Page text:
10 Sublime Wonders of Science

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Science just gives facts. Our sense of meaning, in the big-picture, must derive from elsewhere. Right?

Wrong.

Below are 10 sublime wonders of science, to make your mind reel and your emotions swell. Scientific wonders about our world provide meaning in the same way that grand narratives and religious cosmologies have traditionally presented a big-picture vision of how the world came to be, our connection to what exists, and awe.

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1. The universe contains physical laws and naturalistic processes that allow complexity to emerge. Without this feature, then nothing.

2.There are more stars in the universe than words ever uttered by all the humans who ever lived.

Written By: Lawrence Rifkin
continue to source article at blogs.scientificamerican.com

14 COMMENTS

  1. A lot of mumbo jumbo stuff in here. shame, a good list would have been interesting.

    “6. Conscious experience, along with existence itself, is the greatest scientific wonder of all. ”
    Well it might be, if consciousness exists.

  2. The universe contains physical laws and naturalistic processes that allow complexity to emerge.

    The Universe shows some statistical regularities that we have been able to model over some time and size scales with what we call “laws.” These regularities allow complexity to emerge on larger scales of time and size.

    • In reply to #3 by Quine:

      The universe contains physical laws and naturalistic processes that allow complexity to emerge.

      The Universe shows some statistical regularities that we have been able to model over some time and size scales with what we call “laws.” These regularities allow complexity to emerge on larger scales of…

      Much, much better.

    • In reply to #4 by rzzz:

      ’2.There are more stars in the universe than words ever uttered by all the humans who ever lived.”

      yes, but that doesn’t count the ‘ums’.

      I think it is a safe bet. There are about 10²⁴ stars, so if an “um” took about a second and you had 10 billion humans doing them 16 hours a day (every day) it would take 10²⁴/10¹⁰/60/60/16/365.25 = about 4.75 million years.

      • In reply to #7 by Quine:

        In reply to #4 by rzzz:

        ’2.There are more stars in the universe than words ever uttered by all the humans who ever lived.”

        yes, but that doesn’t count the ‘ums’.

        I think it is a safe bet. There are about 10²⁴ stars, so if an “um” took about a second and you had 10 billion humans doing them 16 hou…

        but, um, um, um, your um, possibly, um, correct, um.

  3. I was just thinking about this yesterday when Oprah made her idiotic comment about awe and wonder being god. What makes me feel a sense of wonder are scientific discoveries that show how unbelievably large, small or old things are. The numbers that science have to deal with are so massive that a tiny brain like mine cannot comprehend them properly, not even when they are put into perspective by comparing them to every day things. For example, it doesn’t really help to find out that something is one million times older than the average life time of a human being, even that is difficult to comprehend. Anyway, these are just a few examples I thought of yesterday that make me feel awe and wonder:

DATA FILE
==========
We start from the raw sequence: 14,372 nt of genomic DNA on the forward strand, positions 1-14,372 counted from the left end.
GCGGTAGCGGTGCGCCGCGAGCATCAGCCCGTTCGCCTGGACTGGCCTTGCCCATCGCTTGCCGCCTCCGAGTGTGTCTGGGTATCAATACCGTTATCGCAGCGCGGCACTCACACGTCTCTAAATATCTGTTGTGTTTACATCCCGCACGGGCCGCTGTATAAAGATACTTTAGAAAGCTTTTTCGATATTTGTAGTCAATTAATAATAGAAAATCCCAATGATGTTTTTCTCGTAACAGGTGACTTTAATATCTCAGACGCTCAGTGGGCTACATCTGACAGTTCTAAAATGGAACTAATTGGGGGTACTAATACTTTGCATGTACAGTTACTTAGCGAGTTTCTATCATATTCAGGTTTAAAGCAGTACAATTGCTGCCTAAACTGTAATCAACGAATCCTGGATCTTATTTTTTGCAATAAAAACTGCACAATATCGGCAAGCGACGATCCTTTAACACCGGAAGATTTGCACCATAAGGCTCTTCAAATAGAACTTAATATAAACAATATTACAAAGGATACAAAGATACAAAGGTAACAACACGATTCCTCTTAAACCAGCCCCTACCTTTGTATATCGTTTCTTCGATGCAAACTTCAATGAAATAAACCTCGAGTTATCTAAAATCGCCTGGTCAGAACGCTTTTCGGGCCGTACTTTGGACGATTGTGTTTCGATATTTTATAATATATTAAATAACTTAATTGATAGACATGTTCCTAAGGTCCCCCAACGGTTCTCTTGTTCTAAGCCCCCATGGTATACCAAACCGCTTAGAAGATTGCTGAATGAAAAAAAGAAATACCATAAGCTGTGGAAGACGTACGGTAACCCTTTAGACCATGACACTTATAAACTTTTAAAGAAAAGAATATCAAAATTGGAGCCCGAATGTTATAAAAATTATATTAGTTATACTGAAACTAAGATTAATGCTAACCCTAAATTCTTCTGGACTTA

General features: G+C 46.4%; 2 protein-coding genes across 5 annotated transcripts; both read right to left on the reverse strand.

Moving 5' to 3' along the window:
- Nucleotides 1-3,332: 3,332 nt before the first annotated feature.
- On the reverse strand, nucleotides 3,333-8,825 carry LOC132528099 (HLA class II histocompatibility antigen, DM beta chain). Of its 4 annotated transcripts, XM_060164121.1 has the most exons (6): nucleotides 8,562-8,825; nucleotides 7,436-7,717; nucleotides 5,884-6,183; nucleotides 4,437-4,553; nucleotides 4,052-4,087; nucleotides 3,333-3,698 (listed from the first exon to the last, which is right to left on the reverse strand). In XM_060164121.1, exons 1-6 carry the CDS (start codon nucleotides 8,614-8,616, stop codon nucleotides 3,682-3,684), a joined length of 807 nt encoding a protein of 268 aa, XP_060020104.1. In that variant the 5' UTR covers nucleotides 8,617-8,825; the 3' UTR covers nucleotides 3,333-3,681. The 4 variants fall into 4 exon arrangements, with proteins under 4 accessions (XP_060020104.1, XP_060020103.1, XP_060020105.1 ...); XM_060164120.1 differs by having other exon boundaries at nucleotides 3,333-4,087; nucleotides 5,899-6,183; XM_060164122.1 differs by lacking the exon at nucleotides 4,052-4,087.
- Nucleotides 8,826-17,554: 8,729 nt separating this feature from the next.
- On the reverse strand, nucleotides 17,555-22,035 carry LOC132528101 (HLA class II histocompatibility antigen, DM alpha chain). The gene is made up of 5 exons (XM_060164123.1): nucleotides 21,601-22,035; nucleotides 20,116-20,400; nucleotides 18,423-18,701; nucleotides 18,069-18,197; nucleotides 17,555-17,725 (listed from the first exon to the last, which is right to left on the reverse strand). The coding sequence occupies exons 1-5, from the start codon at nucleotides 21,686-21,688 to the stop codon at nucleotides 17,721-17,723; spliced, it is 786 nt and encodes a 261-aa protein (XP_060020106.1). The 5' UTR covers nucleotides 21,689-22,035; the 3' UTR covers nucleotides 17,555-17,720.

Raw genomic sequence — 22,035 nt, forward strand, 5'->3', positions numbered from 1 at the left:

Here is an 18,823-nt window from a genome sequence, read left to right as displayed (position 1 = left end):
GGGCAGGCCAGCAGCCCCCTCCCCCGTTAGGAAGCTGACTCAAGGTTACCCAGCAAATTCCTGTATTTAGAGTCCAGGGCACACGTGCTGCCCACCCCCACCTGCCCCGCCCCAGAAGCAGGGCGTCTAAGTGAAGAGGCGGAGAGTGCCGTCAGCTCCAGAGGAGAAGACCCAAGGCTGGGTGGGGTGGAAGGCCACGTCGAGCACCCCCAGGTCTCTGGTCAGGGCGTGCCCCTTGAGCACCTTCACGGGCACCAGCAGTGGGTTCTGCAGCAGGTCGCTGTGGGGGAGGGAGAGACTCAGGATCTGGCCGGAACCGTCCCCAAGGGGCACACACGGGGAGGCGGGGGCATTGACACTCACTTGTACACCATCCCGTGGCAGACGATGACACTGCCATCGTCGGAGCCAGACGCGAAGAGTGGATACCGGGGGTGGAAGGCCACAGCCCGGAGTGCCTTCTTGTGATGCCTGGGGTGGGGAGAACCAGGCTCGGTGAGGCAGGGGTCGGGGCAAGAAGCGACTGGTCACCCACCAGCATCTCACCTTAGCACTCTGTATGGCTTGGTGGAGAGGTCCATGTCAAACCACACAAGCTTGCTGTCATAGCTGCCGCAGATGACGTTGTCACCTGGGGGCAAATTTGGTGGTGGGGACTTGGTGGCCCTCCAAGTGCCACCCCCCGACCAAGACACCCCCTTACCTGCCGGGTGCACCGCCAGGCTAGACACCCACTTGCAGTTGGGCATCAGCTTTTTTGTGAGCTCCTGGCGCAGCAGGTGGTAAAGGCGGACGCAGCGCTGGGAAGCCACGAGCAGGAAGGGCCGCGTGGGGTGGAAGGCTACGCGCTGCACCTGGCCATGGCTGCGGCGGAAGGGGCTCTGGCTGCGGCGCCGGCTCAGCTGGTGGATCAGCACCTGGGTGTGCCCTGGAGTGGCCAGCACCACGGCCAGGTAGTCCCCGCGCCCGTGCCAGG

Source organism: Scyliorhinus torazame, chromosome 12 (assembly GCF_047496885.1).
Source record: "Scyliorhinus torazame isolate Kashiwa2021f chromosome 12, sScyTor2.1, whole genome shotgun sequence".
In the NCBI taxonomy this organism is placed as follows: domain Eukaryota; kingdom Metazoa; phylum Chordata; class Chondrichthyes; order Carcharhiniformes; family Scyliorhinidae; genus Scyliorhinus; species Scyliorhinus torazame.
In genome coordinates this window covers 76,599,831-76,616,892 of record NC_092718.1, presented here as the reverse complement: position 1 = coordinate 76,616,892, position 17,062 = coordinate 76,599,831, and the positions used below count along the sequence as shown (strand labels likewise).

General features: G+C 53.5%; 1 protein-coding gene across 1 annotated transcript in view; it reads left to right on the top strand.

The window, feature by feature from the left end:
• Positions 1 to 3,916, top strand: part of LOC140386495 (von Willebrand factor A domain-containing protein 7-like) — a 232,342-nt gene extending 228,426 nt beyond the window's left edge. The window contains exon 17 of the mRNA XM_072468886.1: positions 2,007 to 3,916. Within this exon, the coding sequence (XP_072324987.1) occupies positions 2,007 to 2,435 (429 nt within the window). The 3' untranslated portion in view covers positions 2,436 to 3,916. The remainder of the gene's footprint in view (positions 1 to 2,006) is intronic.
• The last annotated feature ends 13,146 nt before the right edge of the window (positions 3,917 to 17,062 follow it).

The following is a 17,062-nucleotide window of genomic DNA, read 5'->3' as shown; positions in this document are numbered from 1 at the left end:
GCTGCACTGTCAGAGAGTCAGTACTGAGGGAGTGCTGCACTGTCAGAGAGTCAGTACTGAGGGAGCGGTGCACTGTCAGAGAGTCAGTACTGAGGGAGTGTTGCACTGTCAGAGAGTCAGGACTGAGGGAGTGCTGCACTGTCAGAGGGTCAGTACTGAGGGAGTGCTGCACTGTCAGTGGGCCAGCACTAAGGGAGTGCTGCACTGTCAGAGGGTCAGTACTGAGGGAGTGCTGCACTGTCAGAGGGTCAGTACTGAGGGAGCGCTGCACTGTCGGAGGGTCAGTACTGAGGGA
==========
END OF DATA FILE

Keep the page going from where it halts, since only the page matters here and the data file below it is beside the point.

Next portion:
1. The fact that we are childrens of stars, i.e. that all the heavier elements needed for life were created in supernovae a long time ago, far, far away, and then they spread all over the universe. Amazing!

    2. Life on our planet began around 3.5 billion years ago, and since then every single generation has managed to reproduce. That makes me feel a strong sense of kinship with not only other human beings but all forms of life. We are all products of an unbroken chain of reproduction. And since I have decided not to have children, I know that I will be the individual who breaks “my chain”, ending millions years of work that my ancestors did. There’s something poetic even about that.

    3. The nearest stars to our sun are 4.37 light years away. And those are the nearest ones! Even if we travelled there at the speed of light, it would take that 4.37 years to get there. If we used a space shuttle that travelled at a fair speed of 25,000 km/h, it would take us 43,200 years! Amazing, to say the least. And talking about stars, the largest known one has a diameter of 1,400 times that of our sun. That is massive. If it was placed in the centre of our solar system, its outer layer would extend outside the orbit of Jupiter.

    4. There’s a storm on Jupiter large enough to contain two to three Earths. And it has raged on for at least 180 years! Mind-blowing.

    5. In every human cell there’s about two meters of DNA strand.

    6. There are so many water molecules in a glass of water that when I drink a glass, the likelihood that it contains a molecule once drunk by Elvis (or any other person) is practically 100%.

    How could religions ever compete with this kind of information?

    • In reply to #6 by Aztek:

      I was just thinking about this yesterday when Oprah made her idiotic comment about awe and wonder being god. What makes me feel a sense of wonder are scientific discoveries that show how unbelievably large, small or old things are. The numbers that science have to deal with are so massive that a tin…

      Blasphemer. You must not question the almighty Oprah.

  4. Wasn’t the last paragraph giving meaning to Universe (and so life), just a play of words. Neither universe nor any cell of your body knows or cares about meaning. Its only a cascade of cause and effect. What results out of that whether consciousness or meaning is just an illusion, isn’t it?

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